LI MIN/CHINA DAILY
It's possible to imagine that two entirely separate consuming and producing ecosystems might emerge, one centered around the US, and another around China, — even if getting there will be a painful and bumpy process, the Financial Times said on Sunday.
"Technology trade and investment patterns are likely to shift in the future. So far, that story has mostly been more rhetoric than reality, but changes are likely to speed up dramatically," according to the Financial Times, citing McKinsey Global Institute analysis of UN Comtrade data.
MGI estimates that due to the shocks to global trade, companies can now expect monthlong disruptions to supply chains every 3.7 years. That means that over the course of a decade, companies can expect to lose the equivalent of 40 percent of a year's profits.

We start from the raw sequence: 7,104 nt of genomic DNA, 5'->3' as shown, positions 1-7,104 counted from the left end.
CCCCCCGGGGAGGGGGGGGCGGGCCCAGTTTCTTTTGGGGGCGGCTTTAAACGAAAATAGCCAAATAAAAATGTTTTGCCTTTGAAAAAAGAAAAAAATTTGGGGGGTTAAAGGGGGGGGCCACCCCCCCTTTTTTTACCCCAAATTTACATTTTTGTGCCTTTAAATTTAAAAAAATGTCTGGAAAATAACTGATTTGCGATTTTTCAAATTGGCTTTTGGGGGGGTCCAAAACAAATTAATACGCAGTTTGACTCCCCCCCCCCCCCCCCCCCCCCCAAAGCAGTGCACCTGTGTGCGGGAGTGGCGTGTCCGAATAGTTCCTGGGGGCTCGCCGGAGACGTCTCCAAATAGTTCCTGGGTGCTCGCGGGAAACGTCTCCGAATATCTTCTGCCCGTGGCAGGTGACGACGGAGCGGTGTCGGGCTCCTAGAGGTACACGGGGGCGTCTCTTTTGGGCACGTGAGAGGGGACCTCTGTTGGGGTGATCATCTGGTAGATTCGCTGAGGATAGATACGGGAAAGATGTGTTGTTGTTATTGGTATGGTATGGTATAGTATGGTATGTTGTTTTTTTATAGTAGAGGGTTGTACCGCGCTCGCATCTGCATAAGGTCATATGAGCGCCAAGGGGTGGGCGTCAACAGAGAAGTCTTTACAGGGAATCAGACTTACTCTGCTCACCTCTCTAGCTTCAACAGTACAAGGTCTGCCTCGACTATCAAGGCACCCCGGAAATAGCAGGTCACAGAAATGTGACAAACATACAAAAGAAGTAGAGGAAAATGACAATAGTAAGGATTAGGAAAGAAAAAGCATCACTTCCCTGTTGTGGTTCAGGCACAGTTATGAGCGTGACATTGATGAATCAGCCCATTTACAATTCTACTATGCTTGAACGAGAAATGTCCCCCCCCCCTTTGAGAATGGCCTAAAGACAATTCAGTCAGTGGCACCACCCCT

As per the FT article, the very different political and economic systems contributed to the inherent friction of having "one world, two systems", which was then exacerbated by Mr Trump's go-it-alone trade policies.
Over the past 20 years, China has become a much more prosperous country. Rising wages have increased the buying power of Chinese customers, and improved industrial bases have satisfied the need for Chinese people to buy homegrown brands. So when the US makes it tough for Chinese sellers to do business in America, they move elsewhere.
"But trade is getting bumpier anyway", said the FT article, citing the MGI report that "as a new multipolar world takes shape, we are seeing more trade disputes, higher tariffs, and broader geopolitical uncertainty."
The FT article predicted that the biggest trade shift of all is the way in which the two superpowers are trading places. "The US is once again supporting industrial policy, advocating public intervention in private markets in strategic areas including semiconductors. In China, supply chains that once produced cheap clothes and assembled devices to sell to the West are now serving domestic markets."